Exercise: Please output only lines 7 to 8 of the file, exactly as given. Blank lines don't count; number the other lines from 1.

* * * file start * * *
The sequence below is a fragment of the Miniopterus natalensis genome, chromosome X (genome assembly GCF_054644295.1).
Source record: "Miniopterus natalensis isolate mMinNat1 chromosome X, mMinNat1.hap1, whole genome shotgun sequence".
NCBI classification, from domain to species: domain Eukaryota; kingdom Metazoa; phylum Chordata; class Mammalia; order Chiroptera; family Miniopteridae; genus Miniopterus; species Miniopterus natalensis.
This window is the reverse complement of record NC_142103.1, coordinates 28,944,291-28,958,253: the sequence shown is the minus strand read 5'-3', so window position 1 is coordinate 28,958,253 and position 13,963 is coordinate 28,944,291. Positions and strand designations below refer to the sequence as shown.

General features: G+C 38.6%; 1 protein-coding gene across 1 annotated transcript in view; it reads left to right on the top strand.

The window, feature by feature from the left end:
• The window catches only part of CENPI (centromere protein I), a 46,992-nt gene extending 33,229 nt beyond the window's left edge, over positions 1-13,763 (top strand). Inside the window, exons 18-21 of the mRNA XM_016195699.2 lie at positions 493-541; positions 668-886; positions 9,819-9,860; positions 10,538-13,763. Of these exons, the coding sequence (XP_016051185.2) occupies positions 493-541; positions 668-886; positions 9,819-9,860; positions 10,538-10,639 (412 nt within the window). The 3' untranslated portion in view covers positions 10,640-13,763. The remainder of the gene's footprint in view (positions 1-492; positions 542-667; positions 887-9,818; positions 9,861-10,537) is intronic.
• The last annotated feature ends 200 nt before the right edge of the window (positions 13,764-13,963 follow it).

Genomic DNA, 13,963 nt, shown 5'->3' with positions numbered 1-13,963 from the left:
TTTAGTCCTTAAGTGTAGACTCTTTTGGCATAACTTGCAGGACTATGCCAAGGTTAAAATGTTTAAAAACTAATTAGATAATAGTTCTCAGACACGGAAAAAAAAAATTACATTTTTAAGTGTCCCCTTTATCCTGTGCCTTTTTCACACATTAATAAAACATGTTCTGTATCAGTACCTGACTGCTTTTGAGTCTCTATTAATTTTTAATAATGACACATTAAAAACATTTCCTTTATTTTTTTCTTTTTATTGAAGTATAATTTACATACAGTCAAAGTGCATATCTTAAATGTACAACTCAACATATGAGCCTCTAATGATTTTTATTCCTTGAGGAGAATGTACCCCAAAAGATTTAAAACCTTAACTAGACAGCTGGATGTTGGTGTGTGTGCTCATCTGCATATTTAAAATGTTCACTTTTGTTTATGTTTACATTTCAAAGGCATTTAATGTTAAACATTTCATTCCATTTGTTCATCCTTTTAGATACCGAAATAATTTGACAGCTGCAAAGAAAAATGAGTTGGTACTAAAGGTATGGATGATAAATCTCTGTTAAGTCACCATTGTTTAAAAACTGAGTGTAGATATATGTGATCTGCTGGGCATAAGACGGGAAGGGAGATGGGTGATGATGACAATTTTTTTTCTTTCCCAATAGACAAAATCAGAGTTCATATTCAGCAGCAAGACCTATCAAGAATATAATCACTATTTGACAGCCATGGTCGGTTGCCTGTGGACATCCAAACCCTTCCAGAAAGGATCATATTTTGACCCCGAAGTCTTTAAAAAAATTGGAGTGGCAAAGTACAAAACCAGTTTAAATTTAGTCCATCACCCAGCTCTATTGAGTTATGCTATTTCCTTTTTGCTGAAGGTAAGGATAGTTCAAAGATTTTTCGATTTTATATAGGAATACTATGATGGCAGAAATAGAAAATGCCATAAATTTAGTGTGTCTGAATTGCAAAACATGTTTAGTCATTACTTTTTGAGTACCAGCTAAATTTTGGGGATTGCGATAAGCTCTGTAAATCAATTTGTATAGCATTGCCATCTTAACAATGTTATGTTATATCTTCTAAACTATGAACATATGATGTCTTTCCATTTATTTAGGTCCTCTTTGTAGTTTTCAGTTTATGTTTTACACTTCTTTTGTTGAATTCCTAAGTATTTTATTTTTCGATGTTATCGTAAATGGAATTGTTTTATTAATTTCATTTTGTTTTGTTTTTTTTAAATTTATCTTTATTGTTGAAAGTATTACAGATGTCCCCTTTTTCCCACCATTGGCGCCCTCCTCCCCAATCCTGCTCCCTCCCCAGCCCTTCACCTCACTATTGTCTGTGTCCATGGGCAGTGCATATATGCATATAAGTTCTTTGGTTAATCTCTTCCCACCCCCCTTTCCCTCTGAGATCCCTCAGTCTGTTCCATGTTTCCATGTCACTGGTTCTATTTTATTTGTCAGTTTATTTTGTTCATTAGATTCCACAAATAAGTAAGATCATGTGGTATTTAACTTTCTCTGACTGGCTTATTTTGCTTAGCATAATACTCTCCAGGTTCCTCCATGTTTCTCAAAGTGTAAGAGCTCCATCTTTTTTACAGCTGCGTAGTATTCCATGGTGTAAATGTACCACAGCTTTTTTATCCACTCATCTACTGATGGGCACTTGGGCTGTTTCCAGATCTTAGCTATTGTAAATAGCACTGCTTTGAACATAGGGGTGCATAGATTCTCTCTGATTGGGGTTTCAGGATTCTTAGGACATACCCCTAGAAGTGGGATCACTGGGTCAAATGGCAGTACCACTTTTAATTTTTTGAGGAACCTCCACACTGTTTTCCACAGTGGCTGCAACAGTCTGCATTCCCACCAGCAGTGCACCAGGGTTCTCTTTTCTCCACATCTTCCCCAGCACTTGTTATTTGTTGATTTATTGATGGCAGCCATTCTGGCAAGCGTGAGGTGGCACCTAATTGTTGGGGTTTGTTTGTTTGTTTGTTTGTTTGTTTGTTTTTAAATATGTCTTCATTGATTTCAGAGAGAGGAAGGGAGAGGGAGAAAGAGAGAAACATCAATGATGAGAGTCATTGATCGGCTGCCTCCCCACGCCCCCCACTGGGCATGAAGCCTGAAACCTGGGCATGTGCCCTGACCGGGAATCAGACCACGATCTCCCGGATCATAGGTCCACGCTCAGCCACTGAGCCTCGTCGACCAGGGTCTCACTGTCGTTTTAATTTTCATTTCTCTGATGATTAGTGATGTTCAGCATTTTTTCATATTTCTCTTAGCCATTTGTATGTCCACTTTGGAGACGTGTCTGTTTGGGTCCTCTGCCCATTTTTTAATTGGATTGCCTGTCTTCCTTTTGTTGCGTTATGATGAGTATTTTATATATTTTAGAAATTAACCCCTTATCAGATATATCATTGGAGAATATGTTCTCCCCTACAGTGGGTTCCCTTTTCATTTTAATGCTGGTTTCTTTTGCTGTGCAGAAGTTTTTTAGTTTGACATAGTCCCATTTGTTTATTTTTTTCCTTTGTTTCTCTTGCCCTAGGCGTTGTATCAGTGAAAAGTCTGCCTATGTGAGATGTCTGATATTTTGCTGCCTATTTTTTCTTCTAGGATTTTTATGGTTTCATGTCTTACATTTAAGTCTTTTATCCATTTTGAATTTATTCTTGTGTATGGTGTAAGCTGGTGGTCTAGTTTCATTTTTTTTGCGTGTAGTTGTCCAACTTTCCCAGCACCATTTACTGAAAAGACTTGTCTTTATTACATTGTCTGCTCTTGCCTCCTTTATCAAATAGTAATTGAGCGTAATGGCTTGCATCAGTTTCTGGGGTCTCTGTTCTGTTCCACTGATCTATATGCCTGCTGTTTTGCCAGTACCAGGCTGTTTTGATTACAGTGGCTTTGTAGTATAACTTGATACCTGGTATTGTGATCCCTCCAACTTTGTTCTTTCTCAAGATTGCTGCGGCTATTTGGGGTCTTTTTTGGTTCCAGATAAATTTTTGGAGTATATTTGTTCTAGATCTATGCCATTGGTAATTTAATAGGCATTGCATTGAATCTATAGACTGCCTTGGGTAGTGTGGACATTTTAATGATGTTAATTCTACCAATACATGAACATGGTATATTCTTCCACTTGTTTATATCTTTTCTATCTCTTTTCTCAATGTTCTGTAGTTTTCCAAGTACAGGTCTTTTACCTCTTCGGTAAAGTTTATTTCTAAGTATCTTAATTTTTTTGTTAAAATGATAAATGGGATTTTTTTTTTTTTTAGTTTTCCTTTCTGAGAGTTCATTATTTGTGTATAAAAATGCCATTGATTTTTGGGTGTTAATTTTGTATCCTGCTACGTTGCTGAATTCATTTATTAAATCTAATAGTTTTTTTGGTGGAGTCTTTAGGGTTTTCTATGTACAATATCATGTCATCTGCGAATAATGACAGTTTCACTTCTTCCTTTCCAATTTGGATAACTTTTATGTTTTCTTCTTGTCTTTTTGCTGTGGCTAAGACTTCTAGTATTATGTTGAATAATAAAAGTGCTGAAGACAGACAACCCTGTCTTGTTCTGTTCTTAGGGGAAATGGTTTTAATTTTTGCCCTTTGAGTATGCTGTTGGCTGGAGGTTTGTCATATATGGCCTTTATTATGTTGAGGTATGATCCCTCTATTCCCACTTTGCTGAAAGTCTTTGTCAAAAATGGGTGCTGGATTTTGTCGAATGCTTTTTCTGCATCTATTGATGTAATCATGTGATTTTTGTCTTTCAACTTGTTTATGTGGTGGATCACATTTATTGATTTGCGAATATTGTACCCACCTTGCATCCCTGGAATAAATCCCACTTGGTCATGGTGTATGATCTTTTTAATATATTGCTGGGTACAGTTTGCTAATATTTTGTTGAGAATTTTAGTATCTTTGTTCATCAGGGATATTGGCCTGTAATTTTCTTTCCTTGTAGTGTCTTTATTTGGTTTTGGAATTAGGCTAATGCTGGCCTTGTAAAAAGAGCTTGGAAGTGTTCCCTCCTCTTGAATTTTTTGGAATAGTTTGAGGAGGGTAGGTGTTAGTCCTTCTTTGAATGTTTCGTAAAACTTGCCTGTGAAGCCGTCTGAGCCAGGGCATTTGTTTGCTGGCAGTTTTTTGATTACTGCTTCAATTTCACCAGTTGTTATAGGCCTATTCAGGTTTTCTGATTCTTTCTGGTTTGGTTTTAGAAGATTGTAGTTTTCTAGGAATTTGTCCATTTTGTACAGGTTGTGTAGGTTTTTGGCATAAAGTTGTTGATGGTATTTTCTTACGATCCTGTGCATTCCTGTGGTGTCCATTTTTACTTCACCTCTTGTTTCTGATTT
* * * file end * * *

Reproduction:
• The window catches only part of CENPI (centromere protein I), a 46,992-nt gene extending 33,229 nt beyond the window's left edge, over positions 1-13,763 (top strand). Inside the window, exons 18-21 of the mRNA XM_016195699.2 lie at positions 493-541; positions 668-886; positions 9,819-9,860; positions 10,538-13,763. Of these exons, the coding sequence (XP_016051185.2) occupies positions 493-541; positions 668-886; positions 9,819-9,860; positions 10,538-10,639 (412 nt within the window). The 3' untranslated portion in view covers positions 10,640-13,763. The remainder of the gene's footprint in view (positions 1-492; positions 542-667; positions 887-9,818; positions 9,861-10,537) is intronic.
• The last annotated feature ends 200 nt before the right edge of the window (positions 13,764-13,963 follow it).